Demystifying LinkedIn

A lot of people I speak to about LinkedIn, particularly those who don’t spend all of their time online or glued to their phone, tell me they feel a little uncomfortable when they first go onto the site.

Why is this?

From what I can tell, it’s because they don’t know the rules … and we like to know the rules. Deep down the majority of us like to fit in and we feel comfortable when we do. We can reveal bits about ourselves at our own pace … and that pace will differ between individuals.

What do you do on LinkedIn?

Is it rude not to accept an invitation? What happens when I press “that” button? Do they know if I disconnect from them? Do they really know when I look at their profile? Do I have to read all the motivational quotes on my homepage?

If we don’t know how we should act then that’s not so good and we don’t want to offend. So what we do is … nothing.

To help, I try to equate LinkedIn with something they are more comfortable with and so I use the analogy that LinkedIn is simply a big room … perhaps a big room containing a networking event if you like.

Most of us understand the rules of engagement there. We look for the people we want to talk to, we find a way to break the ice and we speak to them. Perhaps we take a peek at their name badge and us that to ask about them – hopefully, we then get the opportunity to tell them a little bit about ourselves. If there is interest in taking that conversation further, we exchange business cards and arrange a time to call or meet again to discuss in more depth.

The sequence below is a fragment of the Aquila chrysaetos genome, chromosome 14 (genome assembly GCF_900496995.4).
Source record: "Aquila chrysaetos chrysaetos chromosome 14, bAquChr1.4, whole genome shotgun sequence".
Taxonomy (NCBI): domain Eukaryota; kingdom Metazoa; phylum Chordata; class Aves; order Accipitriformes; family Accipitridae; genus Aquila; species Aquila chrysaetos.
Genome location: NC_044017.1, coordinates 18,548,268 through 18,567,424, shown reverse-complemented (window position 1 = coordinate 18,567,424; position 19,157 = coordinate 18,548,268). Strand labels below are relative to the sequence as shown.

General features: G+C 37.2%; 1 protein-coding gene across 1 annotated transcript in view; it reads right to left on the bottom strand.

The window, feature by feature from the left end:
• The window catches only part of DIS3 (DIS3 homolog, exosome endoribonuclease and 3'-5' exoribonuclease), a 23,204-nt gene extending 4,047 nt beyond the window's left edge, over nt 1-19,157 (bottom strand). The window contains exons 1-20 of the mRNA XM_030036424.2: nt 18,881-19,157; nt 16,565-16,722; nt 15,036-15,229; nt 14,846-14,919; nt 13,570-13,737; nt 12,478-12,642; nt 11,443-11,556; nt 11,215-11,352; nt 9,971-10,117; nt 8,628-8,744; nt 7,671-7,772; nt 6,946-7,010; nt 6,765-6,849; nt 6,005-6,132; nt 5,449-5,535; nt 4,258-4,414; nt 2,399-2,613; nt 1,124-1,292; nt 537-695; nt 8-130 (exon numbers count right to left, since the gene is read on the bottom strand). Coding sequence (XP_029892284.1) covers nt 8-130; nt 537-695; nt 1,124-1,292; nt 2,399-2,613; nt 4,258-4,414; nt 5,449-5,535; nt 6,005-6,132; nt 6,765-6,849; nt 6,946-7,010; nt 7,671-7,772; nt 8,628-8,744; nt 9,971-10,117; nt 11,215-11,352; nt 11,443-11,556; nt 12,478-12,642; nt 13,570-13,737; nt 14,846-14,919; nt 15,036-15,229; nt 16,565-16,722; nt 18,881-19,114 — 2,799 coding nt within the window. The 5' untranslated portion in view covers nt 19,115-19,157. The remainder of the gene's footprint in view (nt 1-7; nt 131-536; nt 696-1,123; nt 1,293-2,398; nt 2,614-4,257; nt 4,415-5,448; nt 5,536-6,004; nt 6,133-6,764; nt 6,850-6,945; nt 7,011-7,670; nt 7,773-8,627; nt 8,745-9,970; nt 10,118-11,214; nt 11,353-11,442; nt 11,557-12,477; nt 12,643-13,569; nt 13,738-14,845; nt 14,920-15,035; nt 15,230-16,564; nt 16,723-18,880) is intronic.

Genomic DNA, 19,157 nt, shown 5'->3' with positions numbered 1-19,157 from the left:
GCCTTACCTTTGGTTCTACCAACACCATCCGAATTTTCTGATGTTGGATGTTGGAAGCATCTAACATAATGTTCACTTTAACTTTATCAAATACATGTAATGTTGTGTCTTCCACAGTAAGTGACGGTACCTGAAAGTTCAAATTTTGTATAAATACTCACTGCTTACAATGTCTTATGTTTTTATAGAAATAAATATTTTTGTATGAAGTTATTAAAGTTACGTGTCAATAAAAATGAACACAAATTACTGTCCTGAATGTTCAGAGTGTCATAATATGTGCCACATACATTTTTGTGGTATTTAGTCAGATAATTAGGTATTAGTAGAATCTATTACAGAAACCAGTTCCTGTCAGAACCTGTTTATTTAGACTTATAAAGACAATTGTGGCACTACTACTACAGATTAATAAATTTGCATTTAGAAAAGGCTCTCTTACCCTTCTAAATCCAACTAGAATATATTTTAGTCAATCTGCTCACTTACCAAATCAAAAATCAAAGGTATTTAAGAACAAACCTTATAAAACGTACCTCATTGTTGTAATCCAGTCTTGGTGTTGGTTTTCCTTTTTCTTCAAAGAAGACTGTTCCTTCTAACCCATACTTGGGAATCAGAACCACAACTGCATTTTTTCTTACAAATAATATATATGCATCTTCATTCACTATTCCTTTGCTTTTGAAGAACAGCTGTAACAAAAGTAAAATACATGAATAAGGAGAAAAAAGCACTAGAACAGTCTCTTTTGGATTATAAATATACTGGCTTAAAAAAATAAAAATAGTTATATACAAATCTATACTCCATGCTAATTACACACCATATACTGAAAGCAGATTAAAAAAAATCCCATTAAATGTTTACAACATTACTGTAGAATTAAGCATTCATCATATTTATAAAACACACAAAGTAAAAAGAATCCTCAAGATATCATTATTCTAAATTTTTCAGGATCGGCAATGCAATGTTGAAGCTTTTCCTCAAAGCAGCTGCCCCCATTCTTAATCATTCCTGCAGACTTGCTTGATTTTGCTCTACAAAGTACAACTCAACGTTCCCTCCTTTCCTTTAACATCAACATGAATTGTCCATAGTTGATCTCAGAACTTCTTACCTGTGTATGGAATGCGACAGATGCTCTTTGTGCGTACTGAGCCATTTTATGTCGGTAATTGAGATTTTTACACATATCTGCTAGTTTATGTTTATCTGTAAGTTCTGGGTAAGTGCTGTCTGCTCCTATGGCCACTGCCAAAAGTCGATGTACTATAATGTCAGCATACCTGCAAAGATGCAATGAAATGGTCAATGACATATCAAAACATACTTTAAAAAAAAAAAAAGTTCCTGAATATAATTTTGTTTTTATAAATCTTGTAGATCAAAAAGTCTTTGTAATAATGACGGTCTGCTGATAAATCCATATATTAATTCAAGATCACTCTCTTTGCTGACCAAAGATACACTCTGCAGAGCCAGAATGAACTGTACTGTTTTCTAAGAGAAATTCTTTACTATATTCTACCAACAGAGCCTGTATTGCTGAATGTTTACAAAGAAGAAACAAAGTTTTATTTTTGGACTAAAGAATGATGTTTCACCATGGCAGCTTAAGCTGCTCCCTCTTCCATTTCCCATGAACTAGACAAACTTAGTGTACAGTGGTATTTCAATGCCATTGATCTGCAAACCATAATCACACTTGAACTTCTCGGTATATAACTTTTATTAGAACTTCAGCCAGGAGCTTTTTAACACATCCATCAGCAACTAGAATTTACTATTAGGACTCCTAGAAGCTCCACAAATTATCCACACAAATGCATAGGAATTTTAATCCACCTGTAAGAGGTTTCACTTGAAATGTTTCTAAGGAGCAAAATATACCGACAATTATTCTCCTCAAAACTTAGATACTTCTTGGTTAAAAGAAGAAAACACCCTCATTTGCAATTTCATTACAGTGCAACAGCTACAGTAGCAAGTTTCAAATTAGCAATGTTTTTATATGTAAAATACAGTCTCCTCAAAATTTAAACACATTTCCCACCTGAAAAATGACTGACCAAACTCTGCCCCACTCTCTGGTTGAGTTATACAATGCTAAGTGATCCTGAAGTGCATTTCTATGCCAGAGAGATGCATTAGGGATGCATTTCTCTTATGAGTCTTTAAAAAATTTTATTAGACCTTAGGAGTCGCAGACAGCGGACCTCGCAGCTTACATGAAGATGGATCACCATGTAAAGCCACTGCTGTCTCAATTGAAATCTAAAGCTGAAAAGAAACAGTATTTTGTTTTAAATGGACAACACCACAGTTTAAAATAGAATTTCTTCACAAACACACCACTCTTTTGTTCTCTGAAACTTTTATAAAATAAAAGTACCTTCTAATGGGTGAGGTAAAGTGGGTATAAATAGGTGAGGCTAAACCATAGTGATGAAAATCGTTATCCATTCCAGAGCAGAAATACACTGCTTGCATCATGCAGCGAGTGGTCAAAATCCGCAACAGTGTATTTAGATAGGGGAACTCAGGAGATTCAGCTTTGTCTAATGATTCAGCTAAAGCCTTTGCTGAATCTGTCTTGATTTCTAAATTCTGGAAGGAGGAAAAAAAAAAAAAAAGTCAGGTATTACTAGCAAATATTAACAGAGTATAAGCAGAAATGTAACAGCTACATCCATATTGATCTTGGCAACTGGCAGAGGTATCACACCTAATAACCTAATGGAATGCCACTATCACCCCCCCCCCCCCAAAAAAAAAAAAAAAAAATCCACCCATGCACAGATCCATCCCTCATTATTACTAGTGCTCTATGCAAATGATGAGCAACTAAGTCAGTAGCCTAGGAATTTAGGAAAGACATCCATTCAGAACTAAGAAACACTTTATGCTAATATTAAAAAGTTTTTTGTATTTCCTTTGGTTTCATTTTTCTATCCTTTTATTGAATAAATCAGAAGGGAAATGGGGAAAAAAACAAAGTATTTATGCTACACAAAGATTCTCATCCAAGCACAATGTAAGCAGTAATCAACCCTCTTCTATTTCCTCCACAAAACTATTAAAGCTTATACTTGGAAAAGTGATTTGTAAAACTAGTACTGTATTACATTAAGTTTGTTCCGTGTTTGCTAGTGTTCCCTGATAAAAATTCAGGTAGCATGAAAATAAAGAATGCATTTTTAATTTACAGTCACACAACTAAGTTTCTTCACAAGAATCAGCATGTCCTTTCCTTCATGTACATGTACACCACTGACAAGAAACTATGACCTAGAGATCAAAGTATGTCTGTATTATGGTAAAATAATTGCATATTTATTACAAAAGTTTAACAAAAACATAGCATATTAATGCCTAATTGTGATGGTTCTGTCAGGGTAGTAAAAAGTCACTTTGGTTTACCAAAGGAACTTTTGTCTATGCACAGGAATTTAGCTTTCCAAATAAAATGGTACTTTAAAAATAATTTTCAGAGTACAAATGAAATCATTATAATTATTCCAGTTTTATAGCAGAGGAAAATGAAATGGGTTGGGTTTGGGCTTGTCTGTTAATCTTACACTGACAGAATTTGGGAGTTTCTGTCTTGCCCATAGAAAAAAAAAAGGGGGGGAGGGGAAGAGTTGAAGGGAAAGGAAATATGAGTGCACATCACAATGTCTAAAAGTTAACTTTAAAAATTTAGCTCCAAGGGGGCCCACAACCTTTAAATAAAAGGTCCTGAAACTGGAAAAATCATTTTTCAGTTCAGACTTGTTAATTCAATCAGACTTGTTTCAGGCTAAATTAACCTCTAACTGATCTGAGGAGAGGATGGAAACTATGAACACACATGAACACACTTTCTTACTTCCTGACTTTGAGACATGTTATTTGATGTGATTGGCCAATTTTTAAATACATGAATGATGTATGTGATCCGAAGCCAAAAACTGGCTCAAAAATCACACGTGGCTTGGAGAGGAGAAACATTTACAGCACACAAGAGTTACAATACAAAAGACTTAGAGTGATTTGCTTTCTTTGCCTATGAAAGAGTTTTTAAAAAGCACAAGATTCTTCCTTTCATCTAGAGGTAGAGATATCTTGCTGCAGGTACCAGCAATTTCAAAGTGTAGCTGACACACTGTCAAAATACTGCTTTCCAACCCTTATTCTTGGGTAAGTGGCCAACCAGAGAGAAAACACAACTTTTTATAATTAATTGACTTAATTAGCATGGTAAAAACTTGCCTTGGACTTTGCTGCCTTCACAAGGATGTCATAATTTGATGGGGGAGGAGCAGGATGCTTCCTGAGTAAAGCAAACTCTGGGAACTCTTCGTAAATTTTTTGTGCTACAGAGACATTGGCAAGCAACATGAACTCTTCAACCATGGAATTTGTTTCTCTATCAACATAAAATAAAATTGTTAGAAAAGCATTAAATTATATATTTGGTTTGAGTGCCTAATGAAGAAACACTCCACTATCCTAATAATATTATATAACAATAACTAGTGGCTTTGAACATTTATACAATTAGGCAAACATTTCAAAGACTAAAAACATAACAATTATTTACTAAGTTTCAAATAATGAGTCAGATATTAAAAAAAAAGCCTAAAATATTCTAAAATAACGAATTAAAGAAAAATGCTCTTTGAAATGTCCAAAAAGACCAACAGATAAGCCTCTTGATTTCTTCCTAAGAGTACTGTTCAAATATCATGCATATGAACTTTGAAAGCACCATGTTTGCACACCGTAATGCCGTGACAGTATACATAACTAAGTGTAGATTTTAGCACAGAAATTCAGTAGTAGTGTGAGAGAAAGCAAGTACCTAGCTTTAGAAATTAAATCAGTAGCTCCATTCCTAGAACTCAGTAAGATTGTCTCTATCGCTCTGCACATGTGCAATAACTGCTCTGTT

Well … LinkedIn is very much the same. Follow those same steps on LinkedIn and you’re going to be in a better place than most … there’s nothing worse than thinking the height of LinkedIn etiquette is hiding behind a computer screen and firing off connection requests to all and sundry.

What should I talk about?

Well … sorry to sound like a scratched record (now there’s a phrase from my generation!) but what would you say to them face to face? What’s your preferred opening gambit … whatever it is, that would make a good personalised message in your invitation to connect.

Do put something though. Please.

I mean, when you walk up to someone in a room – do you just hand them a business card and walk off again, or do you introduce yourself and ask about them? Hopefully the latter. On LinkedIn make sure that you do the same and personalise every invitation you send out …. stand out right from the start, rather than limply offer the generic “I’d like to add you to my Professional network on LinkedIn” which still makes up 80% of the invitations that get sent.

Nobody likes a limp handshake.

And should I keep it business like? Well, it’s not really the place for sharing holiday pictures with a room full of strangers but equally there’s no need to be totally straight laced. Think of it as something that has as its main course something that is definitely business focused and yet with a potential side serving of social if you feel so inclined.

On LinkedIn of course, when we do introduce ourselves this is backed up by the huge amount of information on our profile, so we can dispense with a large amount of the preamble. We might continue the conversation and arrange to meet up again later to continue the discussions – the first steps in developing that business relationship. Do we need to stay in that room to do so, absolutely not … business is conducted everywhere … and the same is true of connections we make here on LinkedIn. Develop them on here of course but develop them elsewhere too.

So, in terms of a way of approaching LinkedIn, I’d really encourage you to consider the Big Room concept and when you go in there, do so with a purpose in mind and then give yourself the time to develop a rapport and engage with the people you find there … don’t just rush around handing out business cards and then moving on.

Unless you would in real life of course!

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